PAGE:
Berlin Press Release Jan 2015
(Google translated from German newspaper edition, January 15, 2014)
Campaigning against Greenpeace – the power struggle for the Golden Rice
15/01/2014 · Bioengineers have developed the Golden Rice 14 years ago, and it could save lives. But his enemies are powerful. Patrick Moore, co-founder of Greenpeace, is now fighting against the “moral abyss” of his ex-companions.
Golden rice” beside white rice
Golden rice is not admitted this year, either in the Philippines or in India or Bangladesh. 2016 is the new – temporary – date.The yellow, provitamin A-rich rice, which had been created in 1999 by the German-Swiss group led by Ingo Potrykus and Peter Beyer with genetic engineering was market-ready in 2002, but still cannot fulfill its humanitarian purposel. Three more years, which are expected to figures from the World Health Organisation, three-quarters of a million more young children who go blind due to vitamin A deficiency, infections such as measles are increasingly delivered and suffer the irreversible developmental disorders. However, the persons concerned are not just children. Two million people, mainly in countries where rice is the staple food, die or go blind each year because they take too little vitamin A.
Half a cup of golden rice a day, already 40 to 60 grams is all that is needed to prevent disease. The opposition to the genetic engineering of rice on the other hand makes sure that does not happen. Out of concern the Golden Rice could become a biopolitical gateway – the opponents speak of the “Trojan horse” of the biotech industry and fear it could mean a new GM-friendly culture. “It is a bitter irony that the blockade against the lifesaving golden rice is even more successful than against any genetically modified corn or against transgenic cotton,” says Patrick Moore. The Canadian ecologist, author and entrepreneur co-founded the environmental organization Greenpeace in the early seventies. Moore’s signature is on the founding documents of Greenpeace Germany in Hamburg. But this week he has not come to Berlin and Hamburg to pay a courtesy visit, but to take the fight to Greenpeace. Moore wants to break the ideological and political power Greenpeace holds against the golden rice.
Of the $300 million in donations collected by the environmental group, flowed a considerable part in the “disinformation campaign that caused so much suffering.” To answer this the Greenpeace dropout founded with his family and his brother Michael, a musician and webmaster, the “Allow Golden Rice Society”. This week the two together with the Swiss botanist and genetic engineering expert Klaus Ammann will give a lecture at Berlin’s Humboldt University Forum and then go to the Greenpeace headquarters in Hamburg, Amsterdam, Brussels, Rome and London.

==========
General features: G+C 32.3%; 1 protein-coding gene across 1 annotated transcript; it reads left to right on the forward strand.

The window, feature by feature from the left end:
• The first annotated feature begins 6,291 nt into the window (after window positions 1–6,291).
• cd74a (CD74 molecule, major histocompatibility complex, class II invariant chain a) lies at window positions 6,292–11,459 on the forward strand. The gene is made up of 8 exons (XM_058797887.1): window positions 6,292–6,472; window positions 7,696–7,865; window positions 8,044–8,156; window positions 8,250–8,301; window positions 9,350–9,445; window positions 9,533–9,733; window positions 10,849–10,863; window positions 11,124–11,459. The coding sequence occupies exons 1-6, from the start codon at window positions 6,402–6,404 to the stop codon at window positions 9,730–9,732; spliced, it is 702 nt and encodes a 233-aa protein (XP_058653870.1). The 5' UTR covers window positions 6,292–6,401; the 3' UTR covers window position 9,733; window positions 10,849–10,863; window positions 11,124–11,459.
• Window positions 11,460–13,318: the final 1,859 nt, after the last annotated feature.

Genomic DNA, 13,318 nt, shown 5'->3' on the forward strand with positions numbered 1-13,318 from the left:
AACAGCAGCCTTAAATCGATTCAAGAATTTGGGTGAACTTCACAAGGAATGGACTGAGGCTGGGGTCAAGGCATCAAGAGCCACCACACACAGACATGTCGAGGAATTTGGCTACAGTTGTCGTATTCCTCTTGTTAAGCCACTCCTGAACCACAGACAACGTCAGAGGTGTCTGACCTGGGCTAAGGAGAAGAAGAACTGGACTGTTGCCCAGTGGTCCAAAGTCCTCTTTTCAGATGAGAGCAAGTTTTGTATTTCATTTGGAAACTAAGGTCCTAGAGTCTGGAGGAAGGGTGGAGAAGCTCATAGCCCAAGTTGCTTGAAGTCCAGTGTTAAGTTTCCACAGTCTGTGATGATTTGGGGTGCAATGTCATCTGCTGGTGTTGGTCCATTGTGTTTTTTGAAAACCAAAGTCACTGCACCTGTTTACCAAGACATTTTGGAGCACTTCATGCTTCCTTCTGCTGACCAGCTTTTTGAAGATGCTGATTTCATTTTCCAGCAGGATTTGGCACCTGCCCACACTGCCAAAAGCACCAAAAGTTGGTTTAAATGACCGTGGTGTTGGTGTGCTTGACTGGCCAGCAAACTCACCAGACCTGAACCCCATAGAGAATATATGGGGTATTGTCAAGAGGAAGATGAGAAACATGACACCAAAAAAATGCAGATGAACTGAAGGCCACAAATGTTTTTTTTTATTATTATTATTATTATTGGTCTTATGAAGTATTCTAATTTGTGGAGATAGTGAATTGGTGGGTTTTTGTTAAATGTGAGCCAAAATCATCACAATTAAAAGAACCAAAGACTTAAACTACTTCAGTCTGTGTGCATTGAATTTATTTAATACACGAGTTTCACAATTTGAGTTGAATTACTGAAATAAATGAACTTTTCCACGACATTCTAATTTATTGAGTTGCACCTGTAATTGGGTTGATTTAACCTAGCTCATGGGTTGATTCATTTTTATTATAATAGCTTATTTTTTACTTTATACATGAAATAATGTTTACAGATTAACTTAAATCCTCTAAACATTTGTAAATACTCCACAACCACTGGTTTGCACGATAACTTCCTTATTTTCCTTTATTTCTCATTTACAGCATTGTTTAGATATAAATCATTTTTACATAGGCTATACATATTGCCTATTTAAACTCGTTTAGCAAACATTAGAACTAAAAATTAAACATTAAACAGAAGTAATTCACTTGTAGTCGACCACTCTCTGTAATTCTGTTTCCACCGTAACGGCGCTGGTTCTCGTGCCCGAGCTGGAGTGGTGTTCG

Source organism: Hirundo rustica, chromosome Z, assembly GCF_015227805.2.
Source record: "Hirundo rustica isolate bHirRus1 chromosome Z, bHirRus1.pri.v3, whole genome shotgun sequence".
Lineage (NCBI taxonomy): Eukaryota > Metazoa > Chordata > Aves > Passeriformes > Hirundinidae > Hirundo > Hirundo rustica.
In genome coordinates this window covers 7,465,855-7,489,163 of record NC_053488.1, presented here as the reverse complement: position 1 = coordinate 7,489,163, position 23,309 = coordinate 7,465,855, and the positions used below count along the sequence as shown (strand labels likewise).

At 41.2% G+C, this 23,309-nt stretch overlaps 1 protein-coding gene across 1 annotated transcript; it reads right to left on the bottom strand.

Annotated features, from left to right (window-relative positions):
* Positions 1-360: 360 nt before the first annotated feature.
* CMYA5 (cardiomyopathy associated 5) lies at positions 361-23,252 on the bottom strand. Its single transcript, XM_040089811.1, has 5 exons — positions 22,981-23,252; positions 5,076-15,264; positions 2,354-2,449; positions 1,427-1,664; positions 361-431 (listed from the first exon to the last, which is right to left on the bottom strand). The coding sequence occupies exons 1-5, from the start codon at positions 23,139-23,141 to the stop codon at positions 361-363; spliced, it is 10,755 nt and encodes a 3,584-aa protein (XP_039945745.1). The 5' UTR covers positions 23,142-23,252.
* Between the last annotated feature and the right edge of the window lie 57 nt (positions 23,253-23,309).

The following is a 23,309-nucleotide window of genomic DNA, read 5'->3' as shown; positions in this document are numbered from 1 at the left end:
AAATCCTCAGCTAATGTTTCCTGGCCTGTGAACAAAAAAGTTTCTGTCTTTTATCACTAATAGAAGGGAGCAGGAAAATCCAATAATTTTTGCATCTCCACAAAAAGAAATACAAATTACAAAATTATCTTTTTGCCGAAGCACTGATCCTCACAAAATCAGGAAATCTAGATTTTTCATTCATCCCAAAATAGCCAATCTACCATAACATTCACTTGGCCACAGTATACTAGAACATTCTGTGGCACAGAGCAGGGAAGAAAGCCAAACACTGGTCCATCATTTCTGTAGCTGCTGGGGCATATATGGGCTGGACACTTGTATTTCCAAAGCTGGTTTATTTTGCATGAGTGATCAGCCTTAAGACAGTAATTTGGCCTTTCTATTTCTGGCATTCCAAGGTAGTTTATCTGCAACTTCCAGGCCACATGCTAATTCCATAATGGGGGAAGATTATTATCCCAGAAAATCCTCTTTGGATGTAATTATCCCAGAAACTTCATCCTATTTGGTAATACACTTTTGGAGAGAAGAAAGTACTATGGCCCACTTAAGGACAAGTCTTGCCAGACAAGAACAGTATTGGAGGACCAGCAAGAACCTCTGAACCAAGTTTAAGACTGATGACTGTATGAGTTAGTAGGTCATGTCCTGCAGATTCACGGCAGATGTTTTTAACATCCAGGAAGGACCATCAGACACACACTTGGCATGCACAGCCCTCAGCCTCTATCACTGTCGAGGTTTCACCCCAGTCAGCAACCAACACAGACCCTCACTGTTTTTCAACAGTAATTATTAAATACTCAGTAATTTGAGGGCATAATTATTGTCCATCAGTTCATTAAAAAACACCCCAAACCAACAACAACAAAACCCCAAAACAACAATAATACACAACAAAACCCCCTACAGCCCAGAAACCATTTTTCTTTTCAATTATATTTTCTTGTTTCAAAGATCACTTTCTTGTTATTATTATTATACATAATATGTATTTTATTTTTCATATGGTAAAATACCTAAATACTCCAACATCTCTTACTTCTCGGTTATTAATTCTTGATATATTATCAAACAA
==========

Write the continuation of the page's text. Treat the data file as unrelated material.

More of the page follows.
“We take our campaign to fight,” says Moore. “It would be too much to ask to turn the attitude of Greenpeace about genetic engineering, but at least for Golden Rice, they should make an exception for humanitarian reasons.”
The new Pro-GM rice coalition, which is also home to science friendly organizations, has only small funding. Six thousand euros is the cost of the anti-Greenpeace action. Moore and his supporters do not have corporate sponsorship. The Canadian Ex-head of Greenpeace acknowledges that the powerlessness of scientists who have been fighting for years for GM rice has to do with the destitution and lack of influence in their respective countries. Bill Gates, who made a speech a few days ago to further promote the agro-biotechnology by the Bill and Melinda Gates Foundation, made sure that the information required by the Philippine government agency – and attacked by activists – Field trials with could be made in the locally grown Golden Rice varieties. Many expected a quick approval. But now additional feeding studies and field tests are requested.
Justus Wesseler from the Technical University of Munich-Weihenstephan in Freising, together with the Californian agronomist David Zilberman have studied the economic cost of the Golden Rice opposition in India. India was studied because of its population growth and the importance of its agriculture. It has always been considered one of the countries with the largest humanitarian potential for the GM rice. The political deadlock, as calculated Wesseler has cost solely by the direct healthcare costs in ten years, already more than 1.4 million years of life.The “political-economic power” lobby groups with questionable science have blocked the approval process. The two agricultural economists estimate the cost annually to nearly 200 million euros. To naked humanity that will make such calculations significantly, it is no longer a long time.
© Frankfurter Allgemeine Zeitung GmbH 2014